Margin: Exploring Modern Magical Realism


February 2006's Magical Realist Film List

Isn't It Romantic? Magical Realist Love Stories on Film

[What would magical realism be like without its romantic edge? Probably just political and violent and tragic. Magical realism needs not only comedy, but romance, to leaven its otherwise subversive undertone, to lend humanity and all its emotional foibles to the mix. Here, then, are a sampling of magical realist romance films to enjoy on Valentine's Day.]

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From "Romantic comedy that mixes magical realism with traditional Australian urban-outback contrasts. The plot centers on a bored woman (the eponymous Wendy) who conjures up the perfect lover, Jake, while her husband is out on the road suffering comical mishaps."

From Jeffrey Overstreet for Looking Closer: "The opposing forces of overbearing church law and life-embracing sweet-tooths inevitably clash in a surprisingly fiery fashion…"
From TKS for Margin: "The book and the film are two different things, really, but in this case, both are worth enjoying for their own merits. Perhaps a tad bit more magical realism occurs in the book, but if you're looking for a lovely romance (Juliette Binoche and Johnny Depp have great chemistry) with a gutsy, political plot, then the movie will suit as well. Anyway, chocolate must be on the menu for any Valentine's Day observance!"

Kiss Me Goodbye
From "Not until three years after the death of her husband Jolly, Kay dares to move back into their former home, persuaded by her new fiancée Rupert. But soon her worst expectations come true, when not only her old memories haunt her, but also Jolly's ghost, who doesn't approve of her new mate."
From TKS for Margin: "This film is based on Jorge Amado's classic magical realist romance story, Dona Flor and Her Two Husbands."

A Matter of Life and Death
From a user comment by Loretta for "[Writers] Powell and Pressburger created a seemingly simple, superbly crafted story—the power of love against 'the powers that be.' However, its deception lies in the complexity of its 'is it real or is it imaginary' premise. Basically, one could argue that it is simply a depiction of the effects of war on a young, poetically inclined airman during WWII. Or is it?"

The Two Way Mirror
From "…when looking into the glass, Susana is startled to see the image of a handsome soldier, Nicolas (from 1863), instead of her own reflection. It soon becomes obvious that he can see Susana as clearly as she can see him…"
From TKS for Margin: "Classic Gabo, and not well known, but a wonderfully romantic concept. This was made for Mexican television, so if you're interested in finding it for rent, check Hispanic video rental stores, university media collections specializing in Latino productions, or the foreign film section of your general interest video store."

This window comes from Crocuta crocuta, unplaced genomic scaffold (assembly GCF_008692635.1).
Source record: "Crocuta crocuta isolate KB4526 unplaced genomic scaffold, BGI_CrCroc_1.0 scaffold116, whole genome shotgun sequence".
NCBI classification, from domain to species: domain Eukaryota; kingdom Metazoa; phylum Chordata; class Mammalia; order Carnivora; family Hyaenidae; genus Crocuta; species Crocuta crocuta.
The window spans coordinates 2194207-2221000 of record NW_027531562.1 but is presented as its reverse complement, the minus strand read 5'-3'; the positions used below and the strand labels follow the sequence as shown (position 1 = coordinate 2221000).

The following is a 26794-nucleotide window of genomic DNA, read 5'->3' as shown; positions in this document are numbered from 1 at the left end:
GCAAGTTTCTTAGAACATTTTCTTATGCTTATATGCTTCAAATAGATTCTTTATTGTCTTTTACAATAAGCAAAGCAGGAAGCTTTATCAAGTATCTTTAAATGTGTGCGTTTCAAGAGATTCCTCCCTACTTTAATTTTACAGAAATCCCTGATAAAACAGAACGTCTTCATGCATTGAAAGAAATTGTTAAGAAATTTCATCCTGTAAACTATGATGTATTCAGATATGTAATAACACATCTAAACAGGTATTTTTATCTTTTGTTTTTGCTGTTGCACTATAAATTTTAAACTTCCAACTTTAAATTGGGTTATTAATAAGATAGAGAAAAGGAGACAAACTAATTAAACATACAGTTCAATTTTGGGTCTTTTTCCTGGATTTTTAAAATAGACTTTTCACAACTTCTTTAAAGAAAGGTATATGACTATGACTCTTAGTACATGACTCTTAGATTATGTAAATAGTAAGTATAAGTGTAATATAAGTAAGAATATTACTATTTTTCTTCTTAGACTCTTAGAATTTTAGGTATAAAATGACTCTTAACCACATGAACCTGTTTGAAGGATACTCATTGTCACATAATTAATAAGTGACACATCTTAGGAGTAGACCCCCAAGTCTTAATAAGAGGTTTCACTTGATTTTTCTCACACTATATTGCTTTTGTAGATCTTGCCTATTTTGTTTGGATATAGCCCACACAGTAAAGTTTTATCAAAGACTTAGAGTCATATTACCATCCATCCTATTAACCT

Autumn 2005's Magical Realist Film List

Magical Realist Films Featuring Steve Martin

[MARGIN publisher and editor Sellman
adores the work of actor Steve Martin
and would like to recognize in this column
his attraction to the more imaginative
roles, directors and storylines coming out
of Hollywood

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LA Story
TKS: This 1991 film made it to #94 on the list of top 100 films as presented for Listology by member lbangs, who writes:

Steve Martin is one of the greatest modern screen comedians, and for my money, this film is his best. On the surface, this may appear to be a simple, flighty romantic comedy, but that really won't do. Not when this film satirizes, savages, and falls head over heels with Los Angeles in much the same way Woody Allen ridicules and loves New York. He often aims for a heightened magical realism that achieves a lyrical beauty to those willing to ride along on Martin's flights of imagination…In many ways, this is two completely different strains grafted into one another—a carving up of reality and an attempt to project the romantic images of the heart into celluloid fantasies on a film screen. I believe it is the tension between these two different beasts living in the same film that keeps this entire affair barely on the right side of cheesy or corny. It is a dangerous tightwire walk, but rather than falling into triteness, Martin walks into magic.
Leap of Faith
TKS: This wonderful film, about a fraudulent evangelist who manufactures miracles, only to witness a real one in a small farm town where the traveling revival's bus breaks down, has a bit of controversy tied to it. The storyline seemed to have been inspired by the "outing" of a similar, though real-life, fraudulent faith healer, Peter Popoff, who was also the subject of James Randi's book, The Faith Healers. Randi mounted accusations of plagiarism against Warner Brothers after he claimed to have seen the film twice and counted almost 20 direct "borrowings" from his book. All controversies aside, Leap of Faith may take down fraudulent evangelists, but it doesn't debunk the possibility of miracles. In fact, it distinguishes between the false and the real in a way that serves one of the greater purposes of magical realism; that is, to show that there exist mysteries which hold within them truths we can't always prove.

Little Shop of Horrors